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3phase Pump Failures

  1. Jun 30, 2009 #1
    Here's the situation. We have tried to replace a "non-clogging Submersible" pump that has been in service for 20+yrs and are experiencing catistrophic failures. The new pumps are the same rating as the old (as far as nameplate data goes) and nothing has changed to the electrical system. The electrical feed consists of a wye-delta transformer to give 240VL-L, with a tap off of one of the windings to give 120L-N... leaving C phase as the bastard-leg. However this should have no impact on the pump as it is 240V 3phase. The pumps housing are being blown apart and it appears that source of the "explosions" may be coming from the case ground connection, but it is difficult to tell. We've gone through 3 pumps from two manufacturers. We've also just added line monitoring to check for harmonics, voltage & current etc. And have only noticed so far that the voltage dips during startup, which is normal. These pumps run for a length of time before failing. Here is the nameplate specs from one pump:
    5HP, 208/230V, 3ph, 60Hz, 1750RPM, FLA 17.0/16.0, Ins.Class B, Code B D, Impeller Dia 7.00
    And some info from the supply panel that feeds the pumps (located btw the pole transformer and pump):
    3.7kW-5HP, 1745RPM S1, 3ph, 60Hz, Yser460/Y//230KV 6.8/14A cos 0.81
    Any information would be greatly appreciated as we are scratching our heads with this one.
  2. jcsd
  3. Jul 1, 2009 #2
    What exactly are you using the pump for? My background in electrical is minimal (hence I lurk on these threads for learning purposes :)) but I do a lot of work with large hydraulic systems and have seen all kinds of pump failures in this area.
    You're also quite vague on what these 'explosions' are. Are they orginating in the material being pumped or from somewhere in the pump electrical system? You say they originate from the case ground connection but arent sure.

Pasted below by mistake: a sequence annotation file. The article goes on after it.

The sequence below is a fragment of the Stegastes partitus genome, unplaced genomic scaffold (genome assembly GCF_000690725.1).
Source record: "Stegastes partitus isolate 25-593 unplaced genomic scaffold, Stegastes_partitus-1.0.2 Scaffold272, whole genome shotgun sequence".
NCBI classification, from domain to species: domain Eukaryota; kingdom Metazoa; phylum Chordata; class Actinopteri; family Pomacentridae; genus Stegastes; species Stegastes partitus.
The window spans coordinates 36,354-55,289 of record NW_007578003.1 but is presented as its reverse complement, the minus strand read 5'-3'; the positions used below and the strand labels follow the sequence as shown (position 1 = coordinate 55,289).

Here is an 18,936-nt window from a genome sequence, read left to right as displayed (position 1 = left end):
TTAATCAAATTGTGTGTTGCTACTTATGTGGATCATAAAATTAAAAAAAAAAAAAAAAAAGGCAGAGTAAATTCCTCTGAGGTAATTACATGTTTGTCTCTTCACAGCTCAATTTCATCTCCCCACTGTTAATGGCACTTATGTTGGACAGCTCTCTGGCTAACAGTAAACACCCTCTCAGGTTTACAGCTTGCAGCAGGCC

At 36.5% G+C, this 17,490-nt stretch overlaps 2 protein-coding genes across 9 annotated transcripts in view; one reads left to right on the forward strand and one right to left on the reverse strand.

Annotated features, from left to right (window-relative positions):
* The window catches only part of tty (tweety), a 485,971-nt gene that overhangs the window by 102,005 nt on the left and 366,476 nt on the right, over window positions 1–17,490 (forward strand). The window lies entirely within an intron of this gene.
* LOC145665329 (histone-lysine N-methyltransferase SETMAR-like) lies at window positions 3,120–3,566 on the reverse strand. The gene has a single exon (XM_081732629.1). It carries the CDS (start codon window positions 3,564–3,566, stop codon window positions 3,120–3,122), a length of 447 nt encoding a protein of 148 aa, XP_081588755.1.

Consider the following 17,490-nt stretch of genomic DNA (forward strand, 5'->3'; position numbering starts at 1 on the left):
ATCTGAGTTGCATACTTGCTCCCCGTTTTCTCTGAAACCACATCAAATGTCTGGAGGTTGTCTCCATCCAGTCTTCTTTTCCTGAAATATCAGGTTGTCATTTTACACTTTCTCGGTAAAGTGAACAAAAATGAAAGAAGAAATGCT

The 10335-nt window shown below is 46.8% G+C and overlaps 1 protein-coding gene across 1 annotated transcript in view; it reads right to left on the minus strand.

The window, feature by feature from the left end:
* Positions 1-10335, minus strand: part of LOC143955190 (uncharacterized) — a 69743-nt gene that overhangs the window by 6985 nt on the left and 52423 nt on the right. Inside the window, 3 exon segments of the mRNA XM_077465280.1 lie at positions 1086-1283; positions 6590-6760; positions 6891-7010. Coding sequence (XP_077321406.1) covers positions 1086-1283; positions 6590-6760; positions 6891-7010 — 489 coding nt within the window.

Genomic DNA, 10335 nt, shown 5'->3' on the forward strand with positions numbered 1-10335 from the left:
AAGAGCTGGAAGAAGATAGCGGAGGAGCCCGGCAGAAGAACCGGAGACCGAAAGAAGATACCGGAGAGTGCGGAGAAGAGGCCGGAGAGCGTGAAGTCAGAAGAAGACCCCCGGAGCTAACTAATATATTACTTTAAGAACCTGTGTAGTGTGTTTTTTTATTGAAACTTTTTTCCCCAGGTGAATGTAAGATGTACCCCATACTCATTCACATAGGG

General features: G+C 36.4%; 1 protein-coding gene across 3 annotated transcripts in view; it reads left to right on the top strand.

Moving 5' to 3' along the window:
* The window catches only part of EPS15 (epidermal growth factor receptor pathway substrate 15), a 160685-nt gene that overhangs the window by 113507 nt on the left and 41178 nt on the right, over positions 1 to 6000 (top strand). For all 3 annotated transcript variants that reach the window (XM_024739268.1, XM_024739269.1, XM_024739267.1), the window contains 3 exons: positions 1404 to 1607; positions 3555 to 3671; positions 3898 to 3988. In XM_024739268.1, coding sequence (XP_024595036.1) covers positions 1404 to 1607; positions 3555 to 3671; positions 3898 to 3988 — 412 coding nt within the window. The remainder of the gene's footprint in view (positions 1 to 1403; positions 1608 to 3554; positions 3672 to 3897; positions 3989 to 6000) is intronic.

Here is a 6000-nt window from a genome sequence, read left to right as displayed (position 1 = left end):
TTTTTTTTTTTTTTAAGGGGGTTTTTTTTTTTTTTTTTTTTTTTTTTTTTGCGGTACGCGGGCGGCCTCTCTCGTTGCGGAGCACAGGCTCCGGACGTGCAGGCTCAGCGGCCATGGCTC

4. Jul 2, 2009 #3
    The pump is used in a sewage system, and this is why we require a non-clogging design. The "explosions" are hard to descibe. I haven't witnessed what has happened, and have only viewed the condition of the pump(s) when they have been taken out of service due to failure. The outer case of these pumps that have failed have large pieces missing as if the side has been blown off. One of the pumps shows the ground that went to the case showing signs of burning/arcing and points to when the case used to be... In my opinion it appears to be an electrical fault of some kind. There doesn't appear to be any problem at the mechanical end of these pumps.
  5. Jul 2, 2009 #4
    Okay, I see what you mean. I just hear a 'submersible' pump and 'explosion' and I automatically think some type of caviation phenomenon occuring. Doesnt seem so in this case.
  6. Jul 2, 2009 #5
    Stop serving beans.
  7. Jul 2, 2009 #6


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    If I had to hazard a guess, I'd say overheating was a likely culprit. Whether this heating is due to incorrect voltages or insufficient cooling, I can't say. I'm imagining what's happening here is the unit gets all hot inside, the insulation begins to break down and BLAMMO you get an arc fault blast.
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